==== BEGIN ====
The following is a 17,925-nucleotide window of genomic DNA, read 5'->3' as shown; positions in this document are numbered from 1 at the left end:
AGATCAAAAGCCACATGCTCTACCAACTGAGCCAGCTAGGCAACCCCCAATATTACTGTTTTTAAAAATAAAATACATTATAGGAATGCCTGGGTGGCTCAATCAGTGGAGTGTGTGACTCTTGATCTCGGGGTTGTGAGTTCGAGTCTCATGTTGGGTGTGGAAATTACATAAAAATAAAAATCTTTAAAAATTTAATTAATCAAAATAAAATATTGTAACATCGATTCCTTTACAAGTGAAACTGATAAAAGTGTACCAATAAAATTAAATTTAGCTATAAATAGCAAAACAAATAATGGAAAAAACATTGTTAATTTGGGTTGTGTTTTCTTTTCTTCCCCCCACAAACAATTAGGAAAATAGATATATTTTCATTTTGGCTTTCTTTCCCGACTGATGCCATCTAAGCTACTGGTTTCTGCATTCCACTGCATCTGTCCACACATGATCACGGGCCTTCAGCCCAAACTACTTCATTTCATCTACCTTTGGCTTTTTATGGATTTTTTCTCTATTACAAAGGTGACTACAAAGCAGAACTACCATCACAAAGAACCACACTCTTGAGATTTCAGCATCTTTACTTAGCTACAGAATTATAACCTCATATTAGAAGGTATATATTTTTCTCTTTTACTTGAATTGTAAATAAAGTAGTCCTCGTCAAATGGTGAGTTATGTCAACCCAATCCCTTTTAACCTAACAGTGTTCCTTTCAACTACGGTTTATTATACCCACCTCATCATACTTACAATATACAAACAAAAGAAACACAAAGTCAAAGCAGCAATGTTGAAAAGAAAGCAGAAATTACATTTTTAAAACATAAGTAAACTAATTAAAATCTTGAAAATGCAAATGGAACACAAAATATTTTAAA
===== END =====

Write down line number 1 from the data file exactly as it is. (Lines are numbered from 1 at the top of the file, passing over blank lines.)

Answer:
The following is a 17,925-nucleotide window of genomic DNA, read 5'->3' as shown; positions in this document are numbered from 1 at the left end: